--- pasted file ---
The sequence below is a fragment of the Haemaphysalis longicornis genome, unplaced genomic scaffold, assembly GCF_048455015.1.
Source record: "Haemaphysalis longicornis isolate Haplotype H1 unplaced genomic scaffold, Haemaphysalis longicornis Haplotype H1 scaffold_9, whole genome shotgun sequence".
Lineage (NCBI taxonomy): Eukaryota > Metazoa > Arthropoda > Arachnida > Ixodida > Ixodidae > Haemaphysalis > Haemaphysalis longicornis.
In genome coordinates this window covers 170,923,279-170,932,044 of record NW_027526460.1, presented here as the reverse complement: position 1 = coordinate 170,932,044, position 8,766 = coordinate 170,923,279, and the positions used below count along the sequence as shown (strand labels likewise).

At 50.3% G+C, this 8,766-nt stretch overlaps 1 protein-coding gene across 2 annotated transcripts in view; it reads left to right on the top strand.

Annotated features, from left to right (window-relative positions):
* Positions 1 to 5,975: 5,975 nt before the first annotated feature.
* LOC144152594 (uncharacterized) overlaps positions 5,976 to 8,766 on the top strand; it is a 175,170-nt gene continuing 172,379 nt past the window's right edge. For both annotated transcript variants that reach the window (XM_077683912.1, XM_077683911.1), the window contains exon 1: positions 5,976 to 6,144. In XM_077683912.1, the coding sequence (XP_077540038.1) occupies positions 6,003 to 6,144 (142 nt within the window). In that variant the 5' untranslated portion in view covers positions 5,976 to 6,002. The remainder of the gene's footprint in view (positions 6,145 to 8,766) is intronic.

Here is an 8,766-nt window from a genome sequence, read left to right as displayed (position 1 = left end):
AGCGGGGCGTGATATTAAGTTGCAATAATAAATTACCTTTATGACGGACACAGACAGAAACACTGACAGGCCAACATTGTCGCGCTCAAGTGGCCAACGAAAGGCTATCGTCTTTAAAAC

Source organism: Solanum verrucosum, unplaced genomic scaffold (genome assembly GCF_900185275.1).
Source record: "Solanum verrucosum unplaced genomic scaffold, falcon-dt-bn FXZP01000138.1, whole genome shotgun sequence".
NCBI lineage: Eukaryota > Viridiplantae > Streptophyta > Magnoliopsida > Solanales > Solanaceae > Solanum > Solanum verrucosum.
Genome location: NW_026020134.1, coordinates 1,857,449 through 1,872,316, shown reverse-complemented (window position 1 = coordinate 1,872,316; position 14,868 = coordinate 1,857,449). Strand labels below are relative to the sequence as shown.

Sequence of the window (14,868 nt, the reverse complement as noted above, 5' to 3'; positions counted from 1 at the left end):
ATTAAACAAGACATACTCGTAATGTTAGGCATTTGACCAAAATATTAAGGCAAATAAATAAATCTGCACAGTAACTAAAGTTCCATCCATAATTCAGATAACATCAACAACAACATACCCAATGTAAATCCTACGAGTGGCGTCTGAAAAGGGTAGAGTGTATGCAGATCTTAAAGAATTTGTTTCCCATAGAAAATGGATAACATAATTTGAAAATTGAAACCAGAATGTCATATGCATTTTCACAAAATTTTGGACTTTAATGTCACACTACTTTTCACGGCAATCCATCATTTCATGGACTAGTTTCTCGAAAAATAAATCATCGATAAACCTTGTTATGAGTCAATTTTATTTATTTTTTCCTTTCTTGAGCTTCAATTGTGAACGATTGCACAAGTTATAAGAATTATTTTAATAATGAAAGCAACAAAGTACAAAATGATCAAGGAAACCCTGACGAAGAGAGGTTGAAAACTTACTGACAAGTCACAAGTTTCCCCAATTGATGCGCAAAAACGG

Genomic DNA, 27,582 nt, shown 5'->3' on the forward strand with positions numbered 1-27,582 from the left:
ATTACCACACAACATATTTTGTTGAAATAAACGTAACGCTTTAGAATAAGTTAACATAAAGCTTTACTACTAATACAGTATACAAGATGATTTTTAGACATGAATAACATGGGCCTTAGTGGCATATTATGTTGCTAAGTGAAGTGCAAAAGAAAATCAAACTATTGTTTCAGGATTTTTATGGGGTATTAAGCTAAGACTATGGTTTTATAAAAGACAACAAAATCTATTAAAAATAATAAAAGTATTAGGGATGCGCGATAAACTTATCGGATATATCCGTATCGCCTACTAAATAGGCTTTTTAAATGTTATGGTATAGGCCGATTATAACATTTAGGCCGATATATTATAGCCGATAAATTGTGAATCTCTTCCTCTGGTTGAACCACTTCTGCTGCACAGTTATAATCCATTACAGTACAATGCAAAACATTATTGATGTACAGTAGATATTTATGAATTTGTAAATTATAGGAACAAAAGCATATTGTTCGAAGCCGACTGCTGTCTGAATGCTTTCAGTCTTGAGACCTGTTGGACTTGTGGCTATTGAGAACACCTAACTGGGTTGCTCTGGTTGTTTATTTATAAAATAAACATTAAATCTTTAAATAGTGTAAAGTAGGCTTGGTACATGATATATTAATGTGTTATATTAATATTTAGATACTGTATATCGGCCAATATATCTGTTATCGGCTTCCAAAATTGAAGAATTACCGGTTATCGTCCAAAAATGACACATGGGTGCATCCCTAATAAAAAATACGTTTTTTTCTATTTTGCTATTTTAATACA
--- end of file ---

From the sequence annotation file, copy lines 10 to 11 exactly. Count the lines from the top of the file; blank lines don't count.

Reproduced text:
AGCGGGGCGTGATATTAAGTTGCAATAATAAATTACCTTTATGACGGACACAGACAGAAACACTGACAGGCCAACATTGTCGCGCTCAAGTGGCCAACGAAAGGCTATCGTCTTTAAAAC

Source organism: Solanum verrucosum, unplaced genomic scaffold (genome assembly GCF_900185275.1).